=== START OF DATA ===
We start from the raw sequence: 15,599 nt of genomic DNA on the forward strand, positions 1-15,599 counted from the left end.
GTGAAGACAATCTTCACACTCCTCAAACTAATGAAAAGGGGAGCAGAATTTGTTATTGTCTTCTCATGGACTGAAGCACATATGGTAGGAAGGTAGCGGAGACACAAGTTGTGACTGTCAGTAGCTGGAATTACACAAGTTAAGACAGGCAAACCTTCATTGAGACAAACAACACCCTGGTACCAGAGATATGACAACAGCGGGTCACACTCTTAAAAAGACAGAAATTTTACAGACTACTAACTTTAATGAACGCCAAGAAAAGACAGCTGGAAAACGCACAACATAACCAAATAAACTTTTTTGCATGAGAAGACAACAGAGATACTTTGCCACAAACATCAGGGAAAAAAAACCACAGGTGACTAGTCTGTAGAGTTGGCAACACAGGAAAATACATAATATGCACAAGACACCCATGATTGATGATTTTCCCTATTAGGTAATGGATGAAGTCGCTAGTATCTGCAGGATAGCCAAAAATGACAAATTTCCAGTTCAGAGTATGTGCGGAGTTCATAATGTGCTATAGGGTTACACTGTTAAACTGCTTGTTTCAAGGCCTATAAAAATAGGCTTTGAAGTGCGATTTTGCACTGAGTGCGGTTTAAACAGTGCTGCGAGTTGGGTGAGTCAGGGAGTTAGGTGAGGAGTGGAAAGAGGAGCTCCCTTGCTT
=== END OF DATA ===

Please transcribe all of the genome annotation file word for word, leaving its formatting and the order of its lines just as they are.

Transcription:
We start from the raw sequence: 15,599 nt of genomic DNA on the forward strand, positions 1-15,599 counted from the left end.
GTGAAGACAATCTTCACACTCCTCAAACTAATGAAAAGGGGAGCAGAATTTGTTATTGTCTTCTCATGGACTGAAGCACATATGGTAGGAAGGTAGCGGAGACACAAGTTGTGACTGTCAGTAGCTGGAATTACACAAGTTAAGACAGGCAAACCTTCATTGAGACAAACAACACCCTGGTACCAGAGATATGACAACAGCGGGTCACACTCTTAAAAAGACAGAAATTTTACAGACTACTAACTTTAATGAACGCCAAGAAAAGACAGCTGGAAAACGCACAACATAACCAAATAAACTTTTTTGCATGAGAAGACAACAGAGATACTTTGCCACAAACATCAGGGAAAAAAAACCACAGGTGACTAGTCTGTAGAGTTGGCAACACAGGAAAATACATAATATGCACAAGACACCCATGATTGATGATTTTCCCTATTAGGTAATGGATGAAGTCGCTAGTATCTGCAGGATAGCCAAAAATGACAAATTTCCAGTTCAGAGTATGTGCGGAGTTCATAATGTGCTATAGGGTTACACTGTTAAACTGCTTGTTTCAAGGCCTATAAAAATAGGCTTTGAAGTGCGATTTTGCACTGAGTGCGGTTTAAACAGTGCTGCGAGTTGGGTGAGTCAGGGAGTTAGGTGAGGAGTGGAAAGAGGAGCTCCCTTGCTT